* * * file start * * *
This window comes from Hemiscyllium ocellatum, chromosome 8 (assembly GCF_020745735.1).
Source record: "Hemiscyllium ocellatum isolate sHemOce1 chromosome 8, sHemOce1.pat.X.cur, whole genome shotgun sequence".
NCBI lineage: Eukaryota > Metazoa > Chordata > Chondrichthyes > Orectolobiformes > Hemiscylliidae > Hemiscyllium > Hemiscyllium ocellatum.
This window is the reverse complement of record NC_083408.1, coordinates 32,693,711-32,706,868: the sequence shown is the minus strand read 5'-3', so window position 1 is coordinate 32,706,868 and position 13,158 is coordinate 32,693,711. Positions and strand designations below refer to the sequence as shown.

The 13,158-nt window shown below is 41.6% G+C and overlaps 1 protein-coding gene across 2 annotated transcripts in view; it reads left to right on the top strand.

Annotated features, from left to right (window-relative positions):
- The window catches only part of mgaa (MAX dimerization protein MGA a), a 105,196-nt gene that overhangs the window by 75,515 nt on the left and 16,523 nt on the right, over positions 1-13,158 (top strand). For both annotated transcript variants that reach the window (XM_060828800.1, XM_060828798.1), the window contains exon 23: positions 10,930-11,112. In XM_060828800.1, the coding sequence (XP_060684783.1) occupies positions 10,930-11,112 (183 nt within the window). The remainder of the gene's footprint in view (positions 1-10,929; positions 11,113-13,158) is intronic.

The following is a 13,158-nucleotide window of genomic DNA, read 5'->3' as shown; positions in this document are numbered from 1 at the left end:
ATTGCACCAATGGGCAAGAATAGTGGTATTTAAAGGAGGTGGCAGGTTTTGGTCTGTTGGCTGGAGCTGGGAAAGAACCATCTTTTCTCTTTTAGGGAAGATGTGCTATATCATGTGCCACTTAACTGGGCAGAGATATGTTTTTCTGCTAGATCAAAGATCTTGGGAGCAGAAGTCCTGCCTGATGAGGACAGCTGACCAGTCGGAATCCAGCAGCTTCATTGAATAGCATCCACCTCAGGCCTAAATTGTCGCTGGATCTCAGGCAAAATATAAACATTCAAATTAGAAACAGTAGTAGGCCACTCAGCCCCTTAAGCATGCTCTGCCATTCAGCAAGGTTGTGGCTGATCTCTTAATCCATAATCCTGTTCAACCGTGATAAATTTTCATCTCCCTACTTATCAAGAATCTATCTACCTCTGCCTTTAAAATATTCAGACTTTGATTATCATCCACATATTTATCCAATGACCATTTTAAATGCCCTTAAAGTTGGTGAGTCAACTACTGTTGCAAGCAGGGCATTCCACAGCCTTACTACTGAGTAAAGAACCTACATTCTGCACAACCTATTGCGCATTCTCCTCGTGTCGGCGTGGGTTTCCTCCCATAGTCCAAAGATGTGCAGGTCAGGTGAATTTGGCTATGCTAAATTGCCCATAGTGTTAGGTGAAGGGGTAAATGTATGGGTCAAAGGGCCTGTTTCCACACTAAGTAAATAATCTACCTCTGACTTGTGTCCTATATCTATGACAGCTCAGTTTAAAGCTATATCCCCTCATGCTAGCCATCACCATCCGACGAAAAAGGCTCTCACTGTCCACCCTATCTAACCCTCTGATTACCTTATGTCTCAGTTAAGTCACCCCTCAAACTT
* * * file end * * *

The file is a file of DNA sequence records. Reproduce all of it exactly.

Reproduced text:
This window comes from Hemiscyllium ocellatum, chromosome 8 (assembly GCF_020745735.1).
Source record: "Hemiscyllium ocellatum isolate sHemOce1 chromosome 8, sHemOce1.pat.X.cur, whole genome shotgun sequence".
NCBI lineage: Eukaryota > Metazoa > Chordata > Chondrichthyes > Orectolobiformes > Hemiscylliidae > Hemiscyllium > Hemiscyllium ocellatum.
This window is the reverse complement of record NC_083408.1, coordinates 32,693,711-32,706,868: the sequence shown is the minus strand read 5'-3', so window position 1 is coordinate 32,706,868 and position 13,158 is coordinate 32,693,711. Positions and strand designations below refer to the sequence as shown.

The 13,158-nt window shown below is 41.6% G+C and overlaps 1 protein-coding gene across 2 annotated transcripts in view; it reads left to right on the top strand.

Annotated features, from left to right (window-relative positions):
- The window catches only part of mgaa (MAX dimerization protein MGA a), a 105,196-nt gene that overhangs the window by 75,515 nt on the left and 16,523 nt on the right, over positions 1-13,158 (top strand). For both annotated transcript variants that reach the window (XM_060828800.1, XM_060828798.1), the window contains exon 23: positions 10,930-11,112. In XM_060828800.1, the coding sequence (XP_060684783.1) occupies positions 10,930-11,112 (183 nt within the window). The remainder of the gene's footprint in view (positions 1-10,929; positions 11,113-13,158) is intronic.

The following is a 13,158-nucleotide window of genomic DNA, read 5'->3' as shown; positions in this document are numbered from 1 at the left end:
ATTGCACCAATGGGCAAGAATAGTGGTATTTAAAGGAGGTGGCAGGTTTTGGTCTGTTGGCTGGAGCTGGGAAAGAACCATCTTTTCTCTTTTAGGGAAGATGTGCTATATCATGTGCCACTTAACTGGGCAGAGATATGTTTTTCTGCTAGATCAAAGATCTTGGGAGCAGAAGTCCTGCCTGATGAGGACAGCTGACCAGTCGGAATCCAGCAGCTTCATTGAATAGCATCCACCTCAGGCCTAAATTGTCGCTGGATCTCAGGCAAAATATAAACATTCAAATTAGAAACAGTAGTAGGCCACTCAGCCCCTTAAGCATGCTCTGCCATTCAGCAAGGTTGTGGCTGATCTCTTAATCCATAATCCTGTTCAACCGTGATAAATTTTCATCTCCCTACTTATCAAGAATCTATCTACCTCTGCCTTTAAAATATTCAGACTTTGATTATCATCCACATATTTATCCAATGACCATTTTAAATGCCCTTAAAGTTGGTGAGTCAACTACTGTTGCAAGCAGGGCATTCCACAGCCTTACTACTGAGTAAAGAACCTACATTCTGCACAACCTATTGCGCATTCTCCTCGTGTCGGCGTGGGTTTCCTCCCATAGTCCAAAGATGTGCAGGTCAGGTGAATTTGGCTATGCTAAATTGCCCATAGTGTTAGGTGAAGGGGTAAATGTATGGGTCAAAGGGCCTGTTTCCACACTAAGTAAATAATCTACCTCTGACTTGTGTCCTATATCTATGACAGCTCAGTTTAAAGCTATATCCCCTCATGCTAGCCATCACCATCCGACGAAAAAGGCTCTCACTGTCCACCCTATCTAACCCTCTGATTACCTTATGTCTCAGTTAAGTCACCCCTCAAACTT